2011年6月英语四级听力原文(部分)

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2011年6月英语四级听力原文(部分)

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  Short conversations

  11. W: Just imagine we have to finish reading 300 pages before Monday, how can the professor expect us to do it in such a short time?

  M: Yeah, but what troubles me is that I can’t find the book in the library or in the university bookstore.

  Q: what does the man mean?

  12. M: Do you think I could borrow your car to go grocery shopping? The supermarkets outside the city are so much cheaper. I’d also be happy to pick up anything you need.

  W: Wow, I don’t like to let anyone else to drive my car. Tell you what, why don’t we go together?

  Q: What does the woman mean?

  13. M: Forgive the mess in here. We had a party last night. There were a lot of people and they all brought food

  W: Yeah, I can tell. Well, I guess it’s pretty obvious what you’ll be doing most of today.

  Q: What does the woman think the man will do?

  14. W: What time would suit you for the first round talks with John Smith?

  M: Well, you know my schedule. Other than this Friday, one day is as good as the next.

  Q: What does the man mean?

  15. W: I was so angry yesterday. My biology teacher did not even let me explain why I missed the field trip. He just wouldn’t let me pass.

  M: That doesn’t seem fair. I’d feel that way too if I were you.

  Q: What does the man imply?

  16. M: I really can’t stand the way David controls the conversation all the time. If he’s going to be at your Christmas party, I just won’t come.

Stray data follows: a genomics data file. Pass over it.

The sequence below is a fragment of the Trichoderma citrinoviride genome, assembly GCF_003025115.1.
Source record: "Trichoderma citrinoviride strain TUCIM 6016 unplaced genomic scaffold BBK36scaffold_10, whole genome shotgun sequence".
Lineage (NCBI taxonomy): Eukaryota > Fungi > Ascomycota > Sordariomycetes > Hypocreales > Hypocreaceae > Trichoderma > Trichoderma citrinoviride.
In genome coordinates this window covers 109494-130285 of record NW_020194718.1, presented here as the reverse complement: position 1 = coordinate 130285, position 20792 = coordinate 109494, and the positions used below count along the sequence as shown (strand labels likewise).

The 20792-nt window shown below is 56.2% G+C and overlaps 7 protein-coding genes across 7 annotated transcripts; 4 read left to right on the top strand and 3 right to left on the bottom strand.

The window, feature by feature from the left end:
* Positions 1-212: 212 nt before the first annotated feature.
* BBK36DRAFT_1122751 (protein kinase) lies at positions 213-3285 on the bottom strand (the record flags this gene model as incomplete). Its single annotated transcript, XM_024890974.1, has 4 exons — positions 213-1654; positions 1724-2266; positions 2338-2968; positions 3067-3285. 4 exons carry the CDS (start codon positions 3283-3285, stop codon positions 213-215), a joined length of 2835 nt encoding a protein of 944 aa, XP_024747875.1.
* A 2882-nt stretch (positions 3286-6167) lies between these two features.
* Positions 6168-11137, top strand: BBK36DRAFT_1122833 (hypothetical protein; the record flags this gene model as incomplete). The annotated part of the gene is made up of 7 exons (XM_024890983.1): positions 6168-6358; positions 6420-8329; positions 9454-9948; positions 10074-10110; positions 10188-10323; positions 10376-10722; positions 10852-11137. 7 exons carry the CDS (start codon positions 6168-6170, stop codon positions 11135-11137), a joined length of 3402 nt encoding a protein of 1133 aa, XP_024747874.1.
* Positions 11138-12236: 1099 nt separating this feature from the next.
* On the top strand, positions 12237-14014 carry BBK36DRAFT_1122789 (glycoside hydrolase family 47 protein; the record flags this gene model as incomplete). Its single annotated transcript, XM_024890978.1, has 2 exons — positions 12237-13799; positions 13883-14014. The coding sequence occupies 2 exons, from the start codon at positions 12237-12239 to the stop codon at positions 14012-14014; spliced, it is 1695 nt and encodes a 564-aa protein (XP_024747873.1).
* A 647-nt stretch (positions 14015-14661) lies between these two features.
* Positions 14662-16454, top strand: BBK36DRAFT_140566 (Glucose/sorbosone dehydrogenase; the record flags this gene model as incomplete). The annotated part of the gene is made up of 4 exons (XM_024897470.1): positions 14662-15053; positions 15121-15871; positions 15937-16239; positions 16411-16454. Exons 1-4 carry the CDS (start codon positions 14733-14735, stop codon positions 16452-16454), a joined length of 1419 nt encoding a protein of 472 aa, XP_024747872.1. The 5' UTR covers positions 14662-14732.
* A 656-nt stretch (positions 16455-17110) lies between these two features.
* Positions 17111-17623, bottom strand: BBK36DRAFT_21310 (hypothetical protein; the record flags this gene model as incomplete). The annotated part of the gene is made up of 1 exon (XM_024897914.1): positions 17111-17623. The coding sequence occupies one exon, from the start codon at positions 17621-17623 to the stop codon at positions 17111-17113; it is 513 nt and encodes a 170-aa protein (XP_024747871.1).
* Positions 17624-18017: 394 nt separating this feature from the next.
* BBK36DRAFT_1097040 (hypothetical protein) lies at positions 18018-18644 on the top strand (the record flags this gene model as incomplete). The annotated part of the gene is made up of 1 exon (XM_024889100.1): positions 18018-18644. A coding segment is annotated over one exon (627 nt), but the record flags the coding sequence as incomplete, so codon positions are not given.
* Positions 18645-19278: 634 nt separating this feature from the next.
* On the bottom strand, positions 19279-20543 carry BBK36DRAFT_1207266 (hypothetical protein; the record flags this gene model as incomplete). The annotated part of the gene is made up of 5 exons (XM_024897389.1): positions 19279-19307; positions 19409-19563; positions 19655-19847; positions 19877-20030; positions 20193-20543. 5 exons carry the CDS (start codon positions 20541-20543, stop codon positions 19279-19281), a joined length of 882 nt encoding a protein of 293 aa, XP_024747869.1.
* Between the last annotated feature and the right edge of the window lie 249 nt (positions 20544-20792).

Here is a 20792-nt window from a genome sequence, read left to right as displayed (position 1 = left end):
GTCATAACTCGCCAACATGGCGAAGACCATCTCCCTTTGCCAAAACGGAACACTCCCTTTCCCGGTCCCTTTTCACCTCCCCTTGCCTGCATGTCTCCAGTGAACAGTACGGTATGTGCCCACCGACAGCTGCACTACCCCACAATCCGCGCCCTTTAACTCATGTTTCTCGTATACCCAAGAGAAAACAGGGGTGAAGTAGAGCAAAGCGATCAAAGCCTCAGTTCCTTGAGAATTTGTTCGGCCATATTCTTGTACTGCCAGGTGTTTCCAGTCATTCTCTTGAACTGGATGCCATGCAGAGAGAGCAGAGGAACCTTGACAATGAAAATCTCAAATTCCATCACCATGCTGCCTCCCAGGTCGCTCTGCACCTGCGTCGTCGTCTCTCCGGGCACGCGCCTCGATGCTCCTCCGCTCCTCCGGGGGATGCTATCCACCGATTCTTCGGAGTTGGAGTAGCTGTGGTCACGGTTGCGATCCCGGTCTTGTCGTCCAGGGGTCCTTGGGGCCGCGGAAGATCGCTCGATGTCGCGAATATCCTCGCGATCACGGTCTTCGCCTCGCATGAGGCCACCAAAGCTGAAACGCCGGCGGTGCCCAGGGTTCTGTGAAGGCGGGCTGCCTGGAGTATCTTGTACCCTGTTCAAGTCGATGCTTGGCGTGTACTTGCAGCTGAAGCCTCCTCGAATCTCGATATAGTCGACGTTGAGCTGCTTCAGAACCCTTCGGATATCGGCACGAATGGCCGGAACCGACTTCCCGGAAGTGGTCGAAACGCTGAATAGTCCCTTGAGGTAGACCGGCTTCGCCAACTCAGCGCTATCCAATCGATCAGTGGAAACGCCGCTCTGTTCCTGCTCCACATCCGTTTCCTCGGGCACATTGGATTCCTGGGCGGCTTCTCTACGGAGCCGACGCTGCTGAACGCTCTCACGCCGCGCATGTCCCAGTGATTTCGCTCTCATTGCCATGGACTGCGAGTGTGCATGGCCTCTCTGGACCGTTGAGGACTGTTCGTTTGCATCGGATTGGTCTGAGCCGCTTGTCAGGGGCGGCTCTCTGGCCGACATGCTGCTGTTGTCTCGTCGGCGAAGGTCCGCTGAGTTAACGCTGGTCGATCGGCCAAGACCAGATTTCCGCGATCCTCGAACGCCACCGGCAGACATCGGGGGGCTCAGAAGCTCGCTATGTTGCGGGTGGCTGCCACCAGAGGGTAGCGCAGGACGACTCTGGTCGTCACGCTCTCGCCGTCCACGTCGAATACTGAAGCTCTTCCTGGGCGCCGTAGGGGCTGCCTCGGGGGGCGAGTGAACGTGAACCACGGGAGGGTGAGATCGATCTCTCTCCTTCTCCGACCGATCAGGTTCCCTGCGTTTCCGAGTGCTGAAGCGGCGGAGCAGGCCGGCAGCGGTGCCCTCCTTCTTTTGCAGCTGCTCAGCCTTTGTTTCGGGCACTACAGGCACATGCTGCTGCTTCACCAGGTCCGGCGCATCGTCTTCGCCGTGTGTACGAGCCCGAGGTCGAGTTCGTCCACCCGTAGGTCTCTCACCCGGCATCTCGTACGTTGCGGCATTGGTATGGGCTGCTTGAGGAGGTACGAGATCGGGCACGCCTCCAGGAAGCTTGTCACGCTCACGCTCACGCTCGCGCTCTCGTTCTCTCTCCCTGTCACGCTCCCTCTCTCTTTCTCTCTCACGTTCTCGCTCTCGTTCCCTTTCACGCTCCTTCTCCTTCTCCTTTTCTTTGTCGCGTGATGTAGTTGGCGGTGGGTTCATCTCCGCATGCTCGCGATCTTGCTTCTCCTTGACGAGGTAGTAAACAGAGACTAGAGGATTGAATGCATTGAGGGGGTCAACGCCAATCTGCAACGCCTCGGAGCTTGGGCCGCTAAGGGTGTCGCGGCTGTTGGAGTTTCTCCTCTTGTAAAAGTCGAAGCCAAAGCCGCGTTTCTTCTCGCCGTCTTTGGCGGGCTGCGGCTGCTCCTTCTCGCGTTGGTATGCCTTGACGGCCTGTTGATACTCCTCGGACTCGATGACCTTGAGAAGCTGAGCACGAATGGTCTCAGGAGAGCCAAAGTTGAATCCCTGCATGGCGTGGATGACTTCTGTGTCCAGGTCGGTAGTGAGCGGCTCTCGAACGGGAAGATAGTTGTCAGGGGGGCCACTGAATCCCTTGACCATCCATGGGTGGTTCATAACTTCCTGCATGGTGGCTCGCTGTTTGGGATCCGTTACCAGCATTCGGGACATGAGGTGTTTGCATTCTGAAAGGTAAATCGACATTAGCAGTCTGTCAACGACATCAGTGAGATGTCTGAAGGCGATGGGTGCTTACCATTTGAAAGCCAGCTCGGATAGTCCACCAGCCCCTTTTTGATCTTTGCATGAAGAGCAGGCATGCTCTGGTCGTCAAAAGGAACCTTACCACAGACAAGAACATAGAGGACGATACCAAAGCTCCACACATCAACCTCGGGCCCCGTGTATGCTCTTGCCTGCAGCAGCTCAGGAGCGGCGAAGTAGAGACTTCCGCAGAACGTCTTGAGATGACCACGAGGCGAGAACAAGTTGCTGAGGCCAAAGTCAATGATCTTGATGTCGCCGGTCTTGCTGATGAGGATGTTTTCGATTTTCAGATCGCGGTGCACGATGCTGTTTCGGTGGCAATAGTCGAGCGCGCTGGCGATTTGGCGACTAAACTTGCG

W: I’m sorry you feel that way. But my mother insists that he come.

  Q: What does the woman imply?

  17. W: You’re taking a course with Professor Johnson. What’s your impression so far?

  M: Well, many students can hardly stay awake in his class without first drinking a cup of coffee.

  Q: What does the man imply?

  18. W: Have you ever put a computer together before?

  M: No, never. But I think if we follow these instructions exactly, we won’t have much trouble.

  Q: What are the speakers going to do?

  Long Conversations

 

  Conversation 2

  W: Now you’ve seen this table of figures about the pocket money children in Britain get?

  M: Yes. I thought it was quite interesting, but I don’t quite understand the column entitled “change”. Can you explain what it means?

  W: Well, I think it means the change from the year before. I’m not a mathematician, but I assume the rise from 72p to 90p, is the rise of 25%.

  M: Oh, yes, I see. And the inflation rate is there for comparison.

  W: Yes. Why do you think the rise in pocket money is often higher than inflation?

  M: I’m sorry, I’ve no idea. Perhaps parents in Britain are too generous.

  W: Perhaps they are. But it looks as if children were a lot better off in 2001 than they were in 2002. That’s strange, isn’t it? And they seemed to have been better off in 2003 than they are now. I wonder why that is.

  M: Yes, I don’t understand that at all.

  W: Anyway, if you had children, how much pocket money would you give them?

  M: I don’t know. I think I probably give them two pounds a week.

  W: Would you? And what would you expect them to do with it?

  M: Well, out of that they have to buy some small personal things. But I wouldn’t expect them to save to buy their own socks for example.

  W: Yes. By the way, do most children in your country get pocket money?

  M: Yeah, they do.

  Questions 23 to question 25 are based on the conversation you have just heard:

  Q 23: What is the table of figures about?

  Q 24: What do we learn from the conversation about British children’s pocket money?

  Q 25: Supposing the man had children, what would he expect them to do with their pocket money?

  Passage 1